Popular handgun maker Taurus has put out many “raging” guns over the years—Raging Bull, Raging Hornet, Raging Judge, Raging Thirty, and Raging Bee. Now, there’s a Raging model specifically for one of the largest and most passionate demographics — hunters. Meet the Taurus Raging Hunter.
Meet the Raging Hunter
Taurus saw demand on the big game hunting market for a wheelgun that blends value with features hunters prefer. The Raging Hunter features dual cylinder locks, a transfer bar safety, fully adjustable rear sight, and an integral Picatinny rail for easy optics mounting.
The largest difference between the Raging Hunter and other comparable hunting wheelguns is the business-end design. A lightweight barrel sleeve shrouds the stainless barrel, making the handgun less front-heavy than its counterparts. A recess in that barrel shroud houses the ejector rod. Speaking of barrels, available lengths include 5.12-inches, 6.75-inches, and 8.37-inches.
Factory tuned porting helps eliminate muzzle rise, allowing hunters to stay on target should follow-up shots be needed. Cushioned insert grips make the gun more comfortable to fire, especially when dealing with hotter hunting loads.
The Raging Hunter initially launched only in .44 Magnum, but Brazilian-based Taurus has since added both .357 Magnum and .454 Casull to the stable, with each also firing their lesser counterparts of .38 Special and .45 Colt. The wheelguns are available in either Black Oxide or two-tone Stainless, along with several barrel lengths, making these six-shooters—or seven, in the case of the .357 Mag–a fine entry point into the dedicated hunting revolver market. MSRP on the Raging Hunters sits at $910 to $919, depending upon caliber.
Our test Raging Hunter is the .44 Magnum with an 8.37-inch barrel and two-toned finish. The gun shipped in a rather plain cardboard box, though we’ve seen other Raging Hunters come in a handy zipper case.
The Raging Hunter looks like a mean tank, but pick it up, and the looks defy the weight. For our longest-barreled Hunter, the weight is “only” 55-ounces or 3.4-pounds, sans ammunition, or optic. While that may sound heavy, what looks like a hulky full stainless barrel and housing is just a lighter stainless barrel inside a shroud.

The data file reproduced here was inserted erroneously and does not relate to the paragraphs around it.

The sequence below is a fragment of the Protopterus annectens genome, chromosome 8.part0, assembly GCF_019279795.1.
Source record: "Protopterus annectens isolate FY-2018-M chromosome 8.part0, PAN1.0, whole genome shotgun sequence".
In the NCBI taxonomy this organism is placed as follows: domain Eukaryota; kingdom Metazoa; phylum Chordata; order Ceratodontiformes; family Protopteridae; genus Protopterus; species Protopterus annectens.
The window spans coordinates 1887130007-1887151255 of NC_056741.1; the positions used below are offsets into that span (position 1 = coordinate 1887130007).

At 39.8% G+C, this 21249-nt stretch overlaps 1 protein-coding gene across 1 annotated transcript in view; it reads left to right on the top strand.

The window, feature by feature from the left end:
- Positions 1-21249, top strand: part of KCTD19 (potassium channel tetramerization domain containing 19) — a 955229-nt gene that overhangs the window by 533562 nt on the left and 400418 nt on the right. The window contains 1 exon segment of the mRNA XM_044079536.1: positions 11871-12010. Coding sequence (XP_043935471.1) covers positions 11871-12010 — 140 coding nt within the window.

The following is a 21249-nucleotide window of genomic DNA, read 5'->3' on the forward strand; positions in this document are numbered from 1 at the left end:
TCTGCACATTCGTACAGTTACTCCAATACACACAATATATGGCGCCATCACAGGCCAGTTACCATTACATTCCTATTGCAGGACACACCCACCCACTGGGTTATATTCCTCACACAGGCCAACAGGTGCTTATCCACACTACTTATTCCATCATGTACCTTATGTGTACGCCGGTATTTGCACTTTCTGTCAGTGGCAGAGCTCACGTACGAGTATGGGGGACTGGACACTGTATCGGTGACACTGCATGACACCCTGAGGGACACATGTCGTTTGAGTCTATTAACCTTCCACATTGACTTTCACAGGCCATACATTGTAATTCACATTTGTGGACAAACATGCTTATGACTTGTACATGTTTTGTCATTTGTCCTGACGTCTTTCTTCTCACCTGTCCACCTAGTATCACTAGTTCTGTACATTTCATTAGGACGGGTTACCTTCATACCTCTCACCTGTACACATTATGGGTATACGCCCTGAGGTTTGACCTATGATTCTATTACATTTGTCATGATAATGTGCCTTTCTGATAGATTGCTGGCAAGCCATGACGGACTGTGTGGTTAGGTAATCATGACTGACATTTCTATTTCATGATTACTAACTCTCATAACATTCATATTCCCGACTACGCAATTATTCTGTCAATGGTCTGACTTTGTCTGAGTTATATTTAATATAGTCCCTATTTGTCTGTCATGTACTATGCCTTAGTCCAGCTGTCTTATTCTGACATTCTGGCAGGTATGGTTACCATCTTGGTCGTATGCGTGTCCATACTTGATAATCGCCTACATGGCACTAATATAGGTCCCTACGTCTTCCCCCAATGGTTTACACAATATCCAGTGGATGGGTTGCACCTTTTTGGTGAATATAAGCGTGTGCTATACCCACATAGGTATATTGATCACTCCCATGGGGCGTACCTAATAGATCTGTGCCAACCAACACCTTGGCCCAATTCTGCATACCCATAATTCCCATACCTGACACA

While many hunters welcome the weight of a gun as a counter to recoil, others prefer weight savings. Neither is right, but rather, a personal preference. To counteract the muzzle rise that would come with less weight at the muzzle end, Taurus ports the barrel, taming rise. The reduction in weight not only balances nicely but is also theoretically easier to carry afield on hunts than comparable OAL stainless builds. How does that lack of heft leave it standing in firing conditions when shooting the hottest loads?
We headed to the range with a healthy can full of .44 caliber ammunition, any of which would be suitable for hunting. That included .44 Rem Mags: Hornady 240-grain XTP, Winchester 240-grain JSP, and Sig Sauer 240-grain V-Crown JHP, as well as a box of Hornady .44 Special 180-grain XTP for more low-recoil range-time pleasure.
The Taurus six-shooter ran through each with 100 percent reliability and a similar point of impact for all the magnums at 50 yards. Because this is a lighter-weight handgun than others of comparable size on the market, felt recoil is slightly greater; however, the ported muzzle helps considerably with muzzle rise and makes staying on target for follow-up shots much quicker than anticipated. In fact, there’s surprisingly little whip.
The red cushioned insert grips are welcome, as much of the recoil comes back through the palm. The dual lockup on the cylinder takes some practice to swing out quickly, but the added strength is always welcome when firing magnum loads. While the iron sights are nice and easy to adjust, we appreciated the addition of the full-length integral optics rail.
With just a bit of practice and familiarization with the revolver, we were able to put out repeatable sub-2-inch three-shot groups at 50 yards using only the iron sights. We made adjustments to elevation with the rear sight, and changes were spot-on, though most hunters will likely opt for mounting an optic.
The only hitch in our giddy-up, while likely a minor flaw with only this particular firearm, is what feels like hang-up in the trigger pull. There’s a noticeable hitch partway through the pull, likely caused by a burr on the internals and certainly fixable by the factory. This flaw did not exist on the other models we dry-fired on other industry occasions. That aside, the trigger pull would be quite nice, with an expected heavy yet surprisingly smooth double-action pull.
Though Taurus is a name synonymous with more budget-friendly guns, they balance that with features hunters appreciate — dual lockup, muzzle porting, easy optics mounting, and solid calibers. The large frame Taurus Raging Hunter is a welcome addition to the hunting revolver market, giving game-chasers a more lightweight, budget-friendly, six-shooting option.